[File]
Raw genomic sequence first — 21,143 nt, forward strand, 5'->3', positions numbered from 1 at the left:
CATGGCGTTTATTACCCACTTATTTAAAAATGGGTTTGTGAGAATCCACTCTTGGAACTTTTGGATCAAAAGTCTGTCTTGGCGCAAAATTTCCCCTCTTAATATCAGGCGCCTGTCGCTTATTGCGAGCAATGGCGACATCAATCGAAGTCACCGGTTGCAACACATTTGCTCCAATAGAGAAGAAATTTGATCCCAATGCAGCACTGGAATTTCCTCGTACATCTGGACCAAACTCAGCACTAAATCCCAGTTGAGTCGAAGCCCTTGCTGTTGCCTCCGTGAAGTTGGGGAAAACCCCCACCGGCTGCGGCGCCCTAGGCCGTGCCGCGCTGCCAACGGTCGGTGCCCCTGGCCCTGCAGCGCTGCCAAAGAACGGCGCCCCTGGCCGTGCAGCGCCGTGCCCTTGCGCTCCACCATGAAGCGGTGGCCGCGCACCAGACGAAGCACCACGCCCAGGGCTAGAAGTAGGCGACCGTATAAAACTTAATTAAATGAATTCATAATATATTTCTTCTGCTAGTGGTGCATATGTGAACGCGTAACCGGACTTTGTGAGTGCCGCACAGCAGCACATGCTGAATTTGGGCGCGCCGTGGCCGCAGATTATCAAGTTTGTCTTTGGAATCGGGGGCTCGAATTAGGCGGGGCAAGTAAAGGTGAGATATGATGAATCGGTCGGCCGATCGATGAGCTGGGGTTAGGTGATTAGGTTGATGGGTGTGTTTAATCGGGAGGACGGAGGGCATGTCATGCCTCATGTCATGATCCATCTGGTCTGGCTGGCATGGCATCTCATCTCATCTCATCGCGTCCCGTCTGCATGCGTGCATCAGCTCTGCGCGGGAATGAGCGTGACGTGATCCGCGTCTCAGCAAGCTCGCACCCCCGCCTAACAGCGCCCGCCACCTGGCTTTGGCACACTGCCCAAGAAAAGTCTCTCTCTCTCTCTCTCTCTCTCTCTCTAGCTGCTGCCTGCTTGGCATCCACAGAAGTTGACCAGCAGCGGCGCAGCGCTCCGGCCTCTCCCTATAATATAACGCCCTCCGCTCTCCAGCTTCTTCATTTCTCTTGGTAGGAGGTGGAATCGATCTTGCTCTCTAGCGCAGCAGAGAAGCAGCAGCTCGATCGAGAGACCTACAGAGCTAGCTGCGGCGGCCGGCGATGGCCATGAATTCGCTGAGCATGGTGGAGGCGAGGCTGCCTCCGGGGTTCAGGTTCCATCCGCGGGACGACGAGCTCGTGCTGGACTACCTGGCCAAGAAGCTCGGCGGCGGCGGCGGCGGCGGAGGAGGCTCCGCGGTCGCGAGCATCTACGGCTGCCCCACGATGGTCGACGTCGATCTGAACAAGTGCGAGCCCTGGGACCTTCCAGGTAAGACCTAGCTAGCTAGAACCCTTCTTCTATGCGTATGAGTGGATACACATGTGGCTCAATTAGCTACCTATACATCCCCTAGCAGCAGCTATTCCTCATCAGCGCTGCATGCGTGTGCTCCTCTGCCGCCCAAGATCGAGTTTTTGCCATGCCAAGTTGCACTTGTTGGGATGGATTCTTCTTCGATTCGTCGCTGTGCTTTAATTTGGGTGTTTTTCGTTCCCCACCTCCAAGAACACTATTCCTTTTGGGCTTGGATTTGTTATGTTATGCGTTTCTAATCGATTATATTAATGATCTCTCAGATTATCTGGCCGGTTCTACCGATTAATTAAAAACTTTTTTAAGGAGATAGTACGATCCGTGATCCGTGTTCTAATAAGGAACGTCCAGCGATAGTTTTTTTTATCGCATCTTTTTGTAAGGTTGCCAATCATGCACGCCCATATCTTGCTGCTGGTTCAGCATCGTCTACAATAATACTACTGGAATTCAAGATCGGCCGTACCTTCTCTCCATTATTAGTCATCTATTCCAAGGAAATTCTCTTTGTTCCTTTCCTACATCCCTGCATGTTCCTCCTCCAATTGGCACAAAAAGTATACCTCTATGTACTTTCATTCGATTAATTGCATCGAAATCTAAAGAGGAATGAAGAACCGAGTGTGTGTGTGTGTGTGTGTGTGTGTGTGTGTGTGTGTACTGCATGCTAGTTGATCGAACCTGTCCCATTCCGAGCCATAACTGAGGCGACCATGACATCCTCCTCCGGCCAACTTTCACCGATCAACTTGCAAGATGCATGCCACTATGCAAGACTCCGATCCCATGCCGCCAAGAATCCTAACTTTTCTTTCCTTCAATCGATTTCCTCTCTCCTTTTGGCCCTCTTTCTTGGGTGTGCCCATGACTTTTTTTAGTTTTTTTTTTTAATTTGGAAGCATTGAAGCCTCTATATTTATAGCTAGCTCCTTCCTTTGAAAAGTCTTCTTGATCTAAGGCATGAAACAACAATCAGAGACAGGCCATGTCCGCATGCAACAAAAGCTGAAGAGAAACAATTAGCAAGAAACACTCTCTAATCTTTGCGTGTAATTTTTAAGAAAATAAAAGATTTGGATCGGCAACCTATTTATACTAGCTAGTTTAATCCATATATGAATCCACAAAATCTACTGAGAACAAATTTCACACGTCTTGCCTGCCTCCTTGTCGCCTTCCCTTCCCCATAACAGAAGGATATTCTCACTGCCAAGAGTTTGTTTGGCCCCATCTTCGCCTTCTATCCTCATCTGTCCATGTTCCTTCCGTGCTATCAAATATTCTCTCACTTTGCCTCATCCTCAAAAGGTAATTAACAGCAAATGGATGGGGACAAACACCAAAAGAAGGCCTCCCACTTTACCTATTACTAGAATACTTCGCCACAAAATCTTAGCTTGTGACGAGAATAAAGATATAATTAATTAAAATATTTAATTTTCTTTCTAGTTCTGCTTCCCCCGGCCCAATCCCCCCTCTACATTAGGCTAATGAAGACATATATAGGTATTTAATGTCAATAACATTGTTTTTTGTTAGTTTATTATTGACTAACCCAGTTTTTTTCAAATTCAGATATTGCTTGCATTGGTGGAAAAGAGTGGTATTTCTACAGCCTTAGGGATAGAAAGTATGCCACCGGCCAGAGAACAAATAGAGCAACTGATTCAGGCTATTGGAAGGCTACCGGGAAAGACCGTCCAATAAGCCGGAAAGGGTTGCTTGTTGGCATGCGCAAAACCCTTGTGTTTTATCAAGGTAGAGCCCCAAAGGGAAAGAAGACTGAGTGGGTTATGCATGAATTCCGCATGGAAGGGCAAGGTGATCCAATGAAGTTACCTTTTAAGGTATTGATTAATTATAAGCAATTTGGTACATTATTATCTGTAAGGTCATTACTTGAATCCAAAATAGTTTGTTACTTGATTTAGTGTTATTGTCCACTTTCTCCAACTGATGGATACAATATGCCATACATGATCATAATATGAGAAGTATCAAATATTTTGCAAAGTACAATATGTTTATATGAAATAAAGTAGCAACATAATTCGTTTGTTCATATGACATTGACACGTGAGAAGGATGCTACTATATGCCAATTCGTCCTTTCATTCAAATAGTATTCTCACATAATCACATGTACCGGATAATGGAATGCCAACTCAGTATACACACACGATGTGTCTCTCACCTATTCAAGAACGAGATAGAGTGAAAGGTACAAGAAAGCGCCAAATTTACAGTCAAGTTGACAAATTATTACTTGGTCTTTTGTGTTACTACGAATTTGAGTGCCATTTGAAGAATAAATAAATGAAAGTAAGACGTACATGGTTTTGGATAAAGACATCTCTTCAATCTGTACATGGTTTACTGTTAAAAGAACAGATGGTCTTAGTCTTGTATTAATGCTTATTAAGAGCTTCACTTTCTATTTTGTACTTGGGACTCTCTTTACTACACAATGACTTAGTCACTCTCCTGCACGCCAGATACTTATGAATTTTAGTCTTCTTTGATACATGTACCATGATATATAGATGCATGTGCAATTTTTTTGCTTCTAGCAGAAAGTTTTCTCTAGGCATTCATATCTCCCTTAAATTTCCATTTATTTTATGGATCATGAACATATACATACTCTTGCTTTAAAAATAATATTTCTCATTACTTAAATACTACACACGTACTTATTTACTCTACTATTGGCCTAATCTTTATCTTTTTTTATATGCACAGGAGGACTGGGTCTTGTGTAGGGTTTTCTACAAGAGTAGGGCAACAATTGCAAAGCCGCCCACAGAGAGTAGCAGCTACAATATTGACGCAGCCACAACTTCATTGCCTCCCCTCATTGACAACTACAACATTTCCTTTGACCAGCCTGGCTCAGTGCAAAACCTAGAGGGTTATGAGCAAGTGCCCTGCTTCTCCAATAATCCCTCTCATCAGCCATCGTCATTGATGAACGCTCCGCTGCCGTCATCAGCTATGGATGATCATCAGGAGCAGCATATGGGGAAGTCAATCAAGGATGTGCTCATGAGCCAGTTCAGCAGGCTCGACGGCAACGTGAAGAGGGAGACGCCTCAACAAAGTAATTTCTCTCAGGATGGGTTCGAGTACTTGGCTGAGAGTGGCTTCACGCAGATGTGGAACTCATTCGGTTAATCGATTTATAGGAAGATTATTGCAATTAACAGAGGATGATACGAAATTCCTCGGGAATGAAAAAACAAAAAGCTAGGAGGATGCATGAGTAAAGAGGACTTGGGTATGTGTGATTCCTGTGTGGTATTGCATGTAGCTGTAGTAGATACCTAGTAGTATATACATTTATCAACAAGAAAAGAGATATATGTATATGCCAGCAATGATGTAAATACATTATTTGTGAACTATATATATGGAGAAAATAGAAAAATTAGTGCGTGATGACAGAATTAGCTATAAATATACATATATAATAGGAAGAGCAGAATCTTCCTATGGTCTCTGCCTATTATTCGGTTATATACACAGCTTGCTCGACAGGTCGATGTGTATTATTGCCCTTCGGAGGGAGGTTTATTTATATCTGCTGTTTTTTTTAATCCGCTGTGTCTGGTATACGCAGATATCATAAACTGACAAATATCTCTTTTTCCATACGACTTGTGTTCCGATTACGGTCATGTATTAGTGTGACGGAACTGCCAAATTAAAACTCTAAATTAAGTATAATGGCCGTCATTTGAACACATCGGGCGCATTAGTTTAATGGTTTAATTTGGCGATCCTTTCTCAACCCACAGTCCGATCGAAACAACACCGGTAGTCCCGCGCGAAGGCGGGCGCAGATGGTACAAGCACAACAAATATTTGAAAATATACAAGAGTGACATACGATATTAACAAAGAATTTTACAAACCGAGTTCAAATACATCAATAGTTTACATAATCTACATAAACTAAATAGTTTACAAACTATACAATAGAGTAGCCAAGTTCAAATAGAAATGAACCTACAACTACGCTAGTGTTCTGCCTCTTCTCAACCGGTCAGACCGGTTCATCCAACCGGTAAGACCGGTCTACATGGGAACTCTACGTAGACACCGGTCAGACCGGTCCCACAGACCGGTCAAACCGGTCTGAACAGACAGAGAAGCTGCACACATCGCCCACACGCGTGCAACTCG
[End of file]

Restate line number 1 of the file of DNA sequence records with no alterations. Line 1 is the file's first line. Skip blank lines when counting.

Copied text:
Raw genomic sequence first — 21,143 nt, forward strand, 5'->3', positions numbered from 1 at the left: